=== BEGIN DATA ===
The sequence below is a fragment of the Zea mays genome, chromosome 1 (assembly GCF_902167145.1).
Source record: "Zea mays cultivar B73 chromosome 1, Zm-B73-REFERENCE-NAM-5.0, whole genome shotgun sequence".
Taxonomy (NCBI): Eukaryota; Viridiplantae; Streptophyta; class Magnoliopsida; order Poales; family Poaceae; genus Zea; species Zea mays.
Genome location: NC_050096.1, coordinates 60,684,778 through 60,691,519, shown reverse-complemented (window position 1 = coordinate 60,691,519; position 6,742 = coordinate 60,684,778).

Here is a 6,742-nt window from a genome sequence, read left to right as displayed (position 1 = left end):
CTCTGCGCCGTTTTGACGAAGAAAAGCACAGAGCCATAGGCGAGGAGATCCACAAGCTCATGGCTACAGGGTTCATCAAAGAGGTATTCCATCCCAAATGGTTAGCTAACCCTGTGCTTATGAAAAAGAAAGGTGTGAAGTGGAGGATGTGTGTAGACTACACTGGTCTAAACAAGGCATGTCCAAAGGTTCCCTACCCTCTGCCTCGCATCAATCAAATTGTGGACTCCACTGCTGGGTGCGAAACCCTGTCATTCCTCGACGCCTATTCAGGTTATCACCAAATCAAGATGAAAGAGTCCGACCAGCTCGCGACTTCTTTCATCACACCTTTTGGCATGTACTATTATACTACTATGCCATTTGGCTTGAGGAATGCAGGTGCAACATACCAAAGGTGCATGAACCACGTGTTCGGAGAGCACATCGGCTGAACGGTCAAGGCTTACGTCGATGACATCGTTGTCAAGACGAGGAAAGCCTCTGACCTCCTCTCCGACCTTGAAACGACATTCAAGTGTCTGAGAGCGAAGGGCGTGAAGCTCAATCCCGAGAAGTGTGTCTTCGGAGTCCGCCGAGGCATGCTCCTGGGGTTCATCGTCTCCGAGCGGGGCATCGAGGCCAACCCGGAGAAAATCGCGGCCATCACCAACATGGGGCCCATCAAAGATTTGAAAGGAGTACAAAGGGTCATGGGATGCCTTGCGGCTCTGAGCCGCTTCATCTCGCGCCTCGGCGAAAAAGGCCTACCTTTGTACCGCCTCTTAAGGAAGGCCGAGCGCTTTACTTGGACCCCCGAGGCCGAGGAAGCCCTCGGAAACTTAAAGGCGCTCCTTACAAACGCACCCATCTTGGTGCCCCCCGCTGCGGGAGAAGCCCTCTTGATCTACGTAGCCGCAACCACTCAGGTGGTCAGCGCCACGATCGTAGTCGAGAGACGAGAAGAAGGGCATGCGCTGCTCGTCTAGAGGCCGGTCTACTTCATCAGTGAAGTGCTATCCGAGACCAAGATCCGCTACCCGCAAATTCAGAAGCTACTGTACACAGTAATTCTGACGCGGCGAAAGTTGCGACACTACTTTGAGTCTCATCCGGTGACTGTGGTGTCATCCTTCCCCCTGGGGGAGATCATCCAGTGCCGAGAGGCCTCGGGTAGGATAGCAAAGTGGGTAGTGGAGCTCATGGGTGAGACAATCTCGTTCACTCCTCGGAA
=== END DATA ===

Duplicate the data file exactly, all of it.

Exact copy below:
The sequence below is a fragment of the Zea mays genome, chromosome 1 (assembly GCF_902167145.1).
Source record: "Zea mays cultivar B73 chromosome 1, Zm-B73-REFERENCE-NAM-5.0, whole genome shotgun sequence".
Taxonomy (NCBI): Eukaryota; Viridiplantae; Streptophyta; class Magnoliopsida; order Poales; family Poaceae; genus Zea; species Zea mays.
Genome location: NC_050096.1, coordinates 60,684,778 through 60,691,519, shown reverse-complemented (window position 1 = coordinate 60,691,519; position 6,742 = coordinate 60,684,778).

Here is a 6,742-nt window from a genome sequence, read left to right as displayed (position 1 = left end):
CTCTGCGCCGTTTTGACGAAGAAAAGCACAGAGCCATAGGCGAGGAGATCCACAAGCTCATGGCTACAGGGTTCATCAAAGAGGTATTCCATCCCAAATGGTTAGCTAACCCTGTGCTTATGAAAAAGAAAGGTGTGAAGTGGAGGATGTGTGTAGACTACACTGGTCTAAACAAGGCATGTCCAAAGGTTCCCTACCCTCTGCCTCGCATCAATCAAATTGTGGACTCCACTGCTGGGTGCGAAACCCTGTCATTCCTCGACGCCTATTCAGGTTATCACCAAATCAAGATGAAAGAGTCCGACCAGCTCGCGACTTCTTTCATCACACCTTTTGGCATGTACTATTATACTACTATGCCATTTGGCTTGAGGAATGCAGGTGCAACATACCAAAGGTGCATGAACCACGTGTTCGGAGAGCACATCGGCTGAACGGTCAAGGCTTACGTCGATGACATCGTTGTCAAGACGAGGAAAGCCTCTGACCTCCTCTCCGACCTTGAAACGACATTCAAGTGTCTGAGAGCGAAGGGCGTGAAGCTCAATCCCGAGAAGTGTGTCTTCGGAGTCCGCCGAGGCATGCTCCTGGGGTTCATCGTCTCCGAGCGGGGCATCGAGGCCAACCCGGAGAAAATCGCGGCCATCACCAACATGGGGCCCATCAAAGATTTGAAAGGAGTACAAAGGGTCATGGGATGCCTTGCGGCTCTGAGCCGCTTCATCTCGCGCCTCGGCGAAAAAGGCCTACCTTTGTACCGCCTCTTAAGGAAGGCCGAGCGCTTTACTTGGACCCCCGAGGCCGAGGAAGCCCTCGGAAACTTAAAGGCGCTCCTTACAAACGCACCCATCTTGGTGCCCCCCGCTGCGGGAGAAGCCCTCTTGATCTACGTAGCCGCAACCACTCAGGTGGTCAGCGCCACGATCGTAGTCGAGAGACGAGAAGAAGGGCATGCGCTGCTCGTCTAGAGGCCGGTCTACTTCATCAGTGAAGTGCTATCCGAGACCAAGATCCGCTACCCGCAAATTCAGAAGCTACTGTACACAGTAATTCTGACGCGGCGAAAGTTGCGACACTACTTTGAGTCTCATCCGGTGACTGTGGTGTCATCCTTCCCCCTGGGGGAGATCATCCAGTGCCGAGAGGCCTCGGGTAGGATAGCAAAGTGGGTAGTGGAGCTCATGGGTGAGACAATCTCGTTCACTCCTCGGAA